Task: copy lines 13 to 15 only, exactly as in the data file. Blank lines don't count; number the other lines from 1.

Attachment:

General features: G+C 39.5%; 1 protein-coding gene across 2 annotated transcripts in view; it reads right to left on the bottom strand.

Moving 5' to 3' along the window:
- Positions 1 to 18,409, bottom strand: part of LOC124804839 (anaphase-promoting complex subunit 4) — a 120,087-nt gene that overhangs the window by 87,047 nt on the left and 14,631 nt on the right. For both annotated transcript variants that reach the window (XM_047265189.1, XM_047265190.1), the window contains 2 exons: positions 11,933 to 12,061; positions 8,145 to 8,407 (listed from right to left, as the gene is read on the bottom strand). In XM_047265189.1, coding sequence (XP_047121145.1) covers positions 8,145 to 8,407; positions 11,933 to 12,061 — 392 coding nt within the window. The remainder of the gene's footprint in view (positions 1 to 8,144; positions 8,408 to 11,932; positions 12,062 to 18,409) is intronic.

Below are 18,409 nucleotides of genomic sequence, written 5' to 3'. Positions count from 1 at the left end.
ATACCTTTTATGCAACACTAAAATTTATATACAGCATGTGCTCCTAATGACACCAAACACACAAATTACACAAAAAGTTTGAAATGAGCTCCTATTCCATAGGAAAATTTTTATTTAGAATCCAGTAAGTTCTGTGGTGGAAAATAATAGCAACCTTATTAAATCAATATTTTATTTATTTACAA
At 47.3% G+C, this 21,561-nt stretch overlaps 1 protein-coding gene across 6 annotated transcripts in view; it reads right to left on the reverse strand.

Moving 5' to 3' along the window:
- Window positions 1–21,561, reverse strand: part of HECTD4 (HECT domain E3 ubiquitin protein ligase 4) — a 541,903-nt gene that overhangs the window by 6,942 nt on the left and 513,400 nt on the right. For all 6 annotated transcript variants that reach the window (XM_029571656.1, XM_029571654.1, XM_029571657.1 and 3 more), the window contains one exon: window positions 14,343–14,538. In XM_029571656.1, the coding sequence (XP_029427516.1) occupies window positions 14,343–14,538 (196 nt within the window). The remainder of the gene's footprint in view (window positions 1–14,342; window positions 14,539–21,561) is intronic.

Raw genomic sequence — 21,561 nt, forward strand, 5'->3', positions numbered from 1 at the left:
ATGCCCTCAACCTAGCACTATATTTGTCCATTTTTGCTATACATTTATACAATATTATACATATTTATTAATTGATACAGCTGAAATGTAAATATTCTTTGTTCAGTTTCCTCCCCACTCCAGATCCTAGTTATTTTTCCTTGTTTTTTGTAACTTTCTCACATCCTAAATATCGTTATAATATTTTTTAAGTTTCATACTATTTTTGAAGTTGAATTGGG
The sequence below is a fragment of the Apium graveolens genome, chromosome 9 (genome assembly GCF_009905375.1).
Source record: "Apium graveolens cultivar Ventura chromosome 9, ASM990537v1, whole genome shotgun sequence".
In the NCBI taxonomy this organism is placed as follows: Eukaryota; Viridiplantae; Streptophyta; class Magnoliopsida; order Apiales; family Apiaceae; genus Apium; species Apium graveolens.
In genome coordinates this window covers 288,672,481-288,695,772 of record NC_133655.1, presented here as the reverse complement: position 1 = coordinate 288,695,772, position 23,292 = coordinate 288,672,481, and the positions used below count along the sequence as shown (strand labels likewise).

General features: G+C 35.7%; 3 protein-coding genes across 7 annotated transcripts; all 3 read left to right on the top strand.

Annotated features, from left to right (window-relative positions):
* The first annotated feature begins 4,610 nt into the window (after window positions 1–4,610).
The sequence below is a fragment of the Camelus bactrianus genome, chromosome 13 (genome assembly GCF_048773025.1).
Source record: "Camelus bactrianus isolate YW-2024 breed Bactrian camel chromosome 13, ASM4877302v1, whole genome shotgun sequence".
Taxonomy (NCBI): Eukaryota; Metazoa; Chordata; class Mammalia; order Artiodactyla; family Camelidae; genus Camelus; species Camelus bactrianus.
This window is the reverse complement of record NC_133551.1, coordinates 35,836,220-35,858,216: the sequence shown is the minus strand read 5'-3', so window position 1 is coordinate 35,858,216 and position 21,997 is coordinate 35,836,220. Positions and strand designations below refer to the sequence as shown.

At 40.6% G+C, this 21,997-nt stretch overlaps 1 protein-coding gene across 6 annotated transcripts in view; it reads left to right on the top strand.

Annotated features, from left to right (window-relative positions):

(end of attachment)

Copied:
In the NCBI taxonomy this organism is placed as follows: Eukaryota; Viridiplantae; Streptophyta; class Magnoliopsida; order Apiales; family Apiaceae; genus Apium; species Apium graveolens.
In genome coordinates this window covers 288,672,481-288,695,772 of record NC_133655.1, presented here as the reverse complement: position 1 = coordinate 288,695,772, position 23,292 = coordinate 288,672,481, and the positions used below count along the sequence as shown (strand labels likewise).

General features: G+C 35.7%; 3 protein-coding genes across 7 annotated transcripts; all 3 read left to right on the top strand.